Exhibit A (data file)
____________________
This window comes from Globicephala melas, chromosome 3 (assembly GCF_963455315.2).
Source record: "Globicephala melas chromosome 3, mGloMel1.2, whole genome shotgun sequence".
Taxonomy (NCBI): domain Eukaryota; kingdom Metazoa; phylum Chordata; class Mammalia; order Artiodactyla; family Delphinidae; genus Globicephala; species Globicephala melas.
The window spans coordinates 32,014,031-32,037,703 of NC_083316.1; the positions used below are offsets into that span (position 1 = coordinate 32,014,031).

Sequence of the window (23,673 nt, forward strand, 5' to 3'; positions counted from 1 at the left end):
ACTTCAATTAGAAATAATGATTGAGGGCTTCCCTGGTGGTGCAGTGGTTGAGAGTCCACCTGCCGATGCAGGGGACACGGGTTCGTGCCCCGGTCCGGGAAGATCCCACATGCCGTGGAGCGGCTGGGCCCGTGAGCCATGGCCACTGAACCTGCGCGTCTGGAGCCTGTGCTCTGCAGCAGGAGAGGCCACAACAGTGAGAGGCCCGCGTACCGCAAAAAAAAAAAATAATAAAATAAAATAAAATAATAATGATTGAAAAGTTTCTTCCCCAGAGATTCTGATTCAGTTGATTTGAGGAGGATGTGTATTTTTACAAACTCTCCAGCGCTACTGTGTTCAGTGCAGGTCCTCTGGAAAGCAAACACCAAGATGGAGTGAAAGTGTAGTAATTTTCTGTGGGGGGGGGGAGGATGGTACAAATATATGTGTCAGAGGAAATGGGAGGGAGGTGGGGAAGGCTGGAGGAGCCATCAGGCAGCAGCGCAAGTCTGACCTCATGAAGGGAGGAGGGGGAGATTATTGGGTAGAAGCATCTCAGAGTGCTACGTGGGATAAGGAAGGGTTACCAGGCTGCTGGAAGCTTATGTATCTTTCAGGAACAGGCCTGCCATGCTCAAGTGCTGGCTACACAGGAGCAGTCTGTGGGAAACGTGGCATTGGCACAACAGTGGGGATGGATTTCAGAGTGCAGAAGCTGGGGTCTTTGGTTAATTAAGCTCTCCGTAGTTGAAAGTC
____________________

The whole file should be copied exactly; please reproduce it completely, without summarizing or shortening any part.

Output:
This window comes from Globicephala melas, chromosome 3 (assembly GCF_963455315.2).
Source record: "Globicephala melas chromosome 3, mGloMel1.2, whole genome shotgun sequence".
Taxonomy (NCBI): domain Eukaryota; kingdom Metazoa; phylum Chordata; class Mammalia; order Artiodactyla; family Delphinidae; genus Globicephala; species Globicephala melas.
The window spans coordinates 32,014,031-32,037,703 of NC_083316.1; the positions used below are offsets into that span (position 1 = coordinate 32,014,031).

Sequence of the window (23,673 nt, forward strand, 5' to 3'; positions counted from 1 at the left end):
ACTTCAATTAGAAATAATGATTGAGGGCTTCCCTGGTGGTGCAGTGGTTGAGAGTCCACCTGCCGATGCAGGGGACACGGGTTCGTGCCCCGGTCCGGGAAGATCCCACATGCCGTGGAGCGGCTGGGCCCGTGAGCCATGGCCACTGAACCTGCGCGTCTGGAGCCTGTGCTCTGCAGCAGGAGAGGCCACAACAGTGAGAGGCCCGCGTACCGCAAAAAAAAAAAATAATAAAATAAAATAAAATAATAATGATTGAAAAGTTTCTTCCCCAGAGATTCTGATTCAGTTGATTTGAGGAGGATGTGTATTTTTACAAACTCTCCAGCGCTACTGTGTTCAGTGCAGGTCCTCTGGAAAGCAAACACCAAGATGGAGTGAAAGTGTAGTAATTTTCTGTGGGGGGGGGGAGGATGGTACAAATATATGTGTCAGAGGAAATGGGAGGGAGGTGGGGAAGGCTGGAGGAGCCATCAGGCAGCAGCGCAAGTCTGACCTCATGAAGGGAGGAGGGGGAGATTATTGGGTAGAAGCATCTCAGAGTGCTACGTGGGATAAGGAAGGGTTACCAGGCTGCTGGAAGCTTATGTATCTTTCAGGAACAGGCCTGCCATGCTCAAGTGCTGGCTACACAGGAGCAGTCTGTGGGAAACGTGGCATTGGCACAACAGTGGGGATGGATTTCAGAGTGCAGAAGCTGGGGTCTTTGGTTAATTAAGCTCTCCGTAGTTGAAAGTC